Of course, during the time of Alan Greenspan, the Fed earned nearly universal praise among mainstream economics faculty, with some even declaring that the business cycle might even be abolished with careful leadership — such as Greenspan’s — at the central bank. Bob Woodward declared Greenspan to be “the Maestro” in his 2000 book. 

In his Presidential run in 2008, however, Ron Paul became the first national figure in decades to gain traction in questioning whether or not the Fed was all it was cracked up to be. Paul even suggested that the Fed might best be abolished. 

What followed was several years of declining legitimacy for the Fed as a growing number of people began to understand what a central bank is, and what it does — and as the US went through the worst recession in decades. The public began to understand also that the Fed functions primarily out of the public eye — and without any meaningful accountability — while making decisions that can have an enormous effect on public policy and the economy. 

…..Of course, just because the Fed now engages in direct communications with the public doesn’t mean it’s providing an accurate view of what the Fed does or why it does it.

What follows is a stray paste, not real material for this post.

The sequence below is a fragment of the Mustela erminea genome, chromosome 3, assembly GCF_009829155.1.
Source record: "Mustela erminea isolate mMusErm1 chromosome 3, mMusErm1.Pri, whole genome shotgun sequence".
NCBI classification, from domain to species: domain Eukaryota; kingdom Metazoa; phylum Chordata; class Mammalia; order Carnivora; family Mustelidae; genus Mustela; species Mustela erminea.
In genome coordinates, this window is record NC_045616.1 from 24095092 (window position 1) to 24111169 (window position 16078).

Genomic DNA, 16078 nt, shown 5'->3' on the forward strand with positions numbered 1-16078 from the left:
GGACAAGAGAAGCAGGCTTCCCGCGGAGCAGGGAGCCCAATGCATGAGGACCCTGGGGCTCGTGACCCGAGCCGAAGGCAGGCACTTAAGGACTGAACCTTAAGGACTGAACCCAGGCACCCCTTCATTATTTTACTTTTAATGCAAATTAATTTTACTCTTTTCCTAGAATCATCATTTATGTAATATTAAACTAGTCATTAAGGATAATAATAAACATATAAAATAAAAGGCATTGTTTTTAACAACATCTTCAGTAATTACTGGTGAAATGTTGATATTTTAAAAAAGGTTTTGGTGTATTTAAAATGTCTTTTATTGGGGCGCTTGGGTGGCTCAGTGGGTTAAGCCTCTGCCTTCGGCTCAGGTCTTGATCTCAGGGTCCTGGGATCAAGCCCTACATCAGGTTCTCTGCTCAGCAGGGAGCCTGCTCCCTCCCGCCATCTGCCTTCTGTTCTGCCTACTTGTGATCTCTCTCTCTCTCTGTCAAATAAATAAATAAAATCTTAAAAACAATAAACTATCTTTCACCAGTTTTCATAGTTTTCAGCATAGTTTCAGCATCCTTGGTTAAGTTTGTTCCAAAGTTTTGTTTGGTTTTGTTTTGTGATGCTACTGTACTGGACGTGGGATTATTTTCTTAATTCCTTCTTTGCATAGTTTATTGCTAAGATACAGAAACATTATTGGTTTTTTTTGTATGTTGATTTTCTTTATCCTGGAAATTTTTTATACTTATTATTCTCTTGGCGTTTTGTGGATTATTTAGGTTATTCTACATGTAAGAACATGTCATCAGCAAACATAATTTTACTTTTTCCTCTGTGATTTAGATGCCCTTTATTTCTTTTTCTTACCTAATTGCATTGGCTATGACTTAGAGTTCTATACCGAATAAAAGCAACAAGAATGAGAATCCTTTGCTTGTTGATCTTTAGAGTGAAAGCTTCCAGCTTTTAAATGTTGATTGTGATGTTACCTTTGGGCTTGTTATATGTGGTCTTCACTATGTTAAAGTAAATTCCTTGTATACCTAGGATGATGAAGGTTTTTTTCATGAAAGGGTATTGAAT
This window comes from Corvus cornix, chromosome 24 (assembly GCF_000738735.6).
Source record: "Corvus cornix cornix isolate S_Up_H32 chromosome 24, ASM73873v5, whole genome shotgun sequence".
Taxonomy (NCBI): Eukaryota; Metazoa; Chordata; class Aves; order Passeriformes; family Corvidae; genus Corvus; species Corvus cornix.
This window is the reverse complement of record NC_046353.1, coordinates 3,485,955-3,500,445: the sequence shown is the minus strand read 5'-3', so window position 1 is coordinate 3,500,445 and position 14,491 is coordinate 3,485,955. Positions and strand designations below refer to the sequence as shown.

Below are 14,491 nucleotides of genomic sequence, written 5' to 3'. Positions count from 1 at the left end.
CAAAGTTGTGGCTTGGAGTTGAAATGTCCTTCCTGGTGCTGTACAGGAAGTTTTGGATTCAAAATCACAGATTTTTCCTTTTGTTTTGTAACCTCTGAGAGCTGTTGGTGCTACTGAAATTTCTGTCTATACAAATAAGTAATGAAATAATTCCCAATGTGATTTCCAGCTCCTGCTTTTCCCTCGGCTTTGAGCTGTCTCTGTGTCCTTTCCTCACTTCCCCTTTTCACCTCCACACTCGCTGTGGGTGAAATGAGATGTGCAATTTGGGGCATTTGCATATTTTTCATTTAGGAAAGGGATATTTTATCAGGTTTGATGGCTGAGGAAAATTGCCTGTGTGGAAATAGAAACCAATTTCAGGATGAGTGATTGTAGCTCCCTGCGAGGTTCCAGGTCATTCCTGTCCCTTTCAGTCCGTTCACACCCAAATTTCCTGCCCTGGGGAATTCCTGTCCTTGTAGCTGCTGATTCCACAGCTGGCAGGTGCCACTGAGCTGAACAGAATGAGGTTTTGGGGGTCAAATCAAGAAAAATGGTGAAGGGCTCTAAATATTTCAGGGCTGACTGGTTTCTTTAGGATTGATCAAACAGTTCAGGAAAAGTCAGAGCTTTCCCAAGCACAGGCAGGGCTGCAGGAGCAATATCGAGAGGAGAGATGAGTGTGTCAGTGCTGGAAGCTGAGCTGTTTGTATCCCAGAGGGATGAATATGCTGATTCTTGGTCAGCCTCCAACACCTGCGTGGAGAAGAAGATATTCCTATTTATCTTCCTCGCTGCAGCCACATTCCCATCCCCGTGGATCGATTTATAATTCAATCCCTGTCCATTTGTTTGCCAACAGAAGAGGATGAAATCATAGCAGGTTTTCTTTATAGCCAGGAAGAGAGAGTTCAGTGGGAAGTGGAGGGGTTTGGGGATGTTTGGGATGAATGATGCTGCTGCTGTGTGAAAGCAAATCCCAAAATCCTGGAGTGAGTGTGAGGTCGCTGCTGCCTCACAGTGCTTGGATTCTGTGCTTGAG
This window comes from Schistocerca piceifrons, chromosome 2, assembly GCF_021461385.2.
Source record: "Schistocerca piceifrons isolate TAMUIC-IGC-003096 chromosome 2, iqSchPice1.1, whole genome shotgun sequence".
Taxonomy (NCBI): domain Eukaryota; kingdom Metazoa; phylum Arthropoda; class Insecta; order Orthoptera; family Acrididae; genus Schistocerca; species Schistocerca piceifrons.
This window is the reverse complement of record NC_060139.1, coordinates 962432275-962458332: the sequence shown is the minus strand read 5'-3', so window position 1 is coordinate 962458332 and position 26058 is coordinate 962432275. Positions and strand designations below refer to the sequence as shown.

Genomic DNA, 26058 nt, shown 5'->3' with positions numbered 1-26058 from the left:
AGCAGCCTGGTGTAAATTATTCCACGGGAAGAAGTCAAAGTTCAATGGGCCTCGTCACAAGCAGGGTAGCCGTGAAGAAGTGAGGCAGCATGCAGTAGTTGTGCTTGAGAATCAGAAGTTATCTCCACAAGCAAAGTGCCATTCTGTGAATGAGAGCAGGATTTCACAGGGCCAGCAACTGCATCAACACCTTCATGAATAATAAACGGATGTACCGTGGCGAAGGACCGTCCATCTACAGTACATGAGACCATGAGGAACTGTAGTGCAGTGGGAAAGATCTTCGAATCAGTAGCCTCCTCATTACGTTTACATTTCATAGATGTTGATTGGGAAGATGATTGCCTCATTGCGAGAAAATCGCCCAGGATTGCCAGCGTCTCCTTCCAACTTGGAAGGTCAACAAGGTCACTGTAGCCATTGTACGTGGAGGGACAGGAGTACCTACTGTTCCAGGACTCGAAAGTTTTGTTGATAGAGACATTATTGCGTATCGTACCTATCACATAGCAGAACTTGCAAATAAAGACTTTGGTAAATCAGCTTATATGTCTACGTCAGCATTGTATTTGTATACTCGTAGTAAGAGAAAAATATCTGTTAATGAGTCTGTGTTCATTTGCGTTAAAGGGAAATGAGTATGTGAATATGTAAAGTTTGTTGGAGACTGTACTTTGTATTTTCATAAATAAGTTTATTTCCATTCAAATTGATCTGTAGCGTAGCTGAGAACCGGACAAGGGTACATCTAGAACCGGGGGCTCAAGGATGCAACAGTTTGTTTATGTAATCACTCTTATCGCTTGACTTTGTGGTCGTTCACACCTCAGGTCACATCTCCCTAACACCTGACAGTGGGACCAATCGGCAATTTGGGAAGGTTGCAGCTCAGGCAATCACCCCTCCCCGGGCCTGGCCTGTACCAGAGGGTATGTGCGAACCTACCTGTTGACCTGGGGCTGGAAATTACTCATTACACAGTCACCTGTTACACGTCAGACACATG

Infact why just look at Federal Reserve whose history has always been murky. US polity has questioned the need for a central bank and Fed came up in very secretive manner. So, one can argue well US always doubted one and present sentiment is no different.

Look at Central banks of Europe, Japan, England etc whose history is not as murky. They were all set with aplomb and people managing them have usually been as those with magical powers to restore economies. Most of them are going through similar image crisis. Central banks have been more interested in inflation expectations but time is coming to gauge public perceptions as well. They are at rock bottom and are descending further lower.

As people begin to figure central bank operations they know they have been fooled over these magical powers. This is an idea which does not come across to most people that central banks are just central planners. Blame it on our textbooks and continuous media which never questions all this. Like most econ textbooks condemn govt agencies, they should do the same for central bank as well.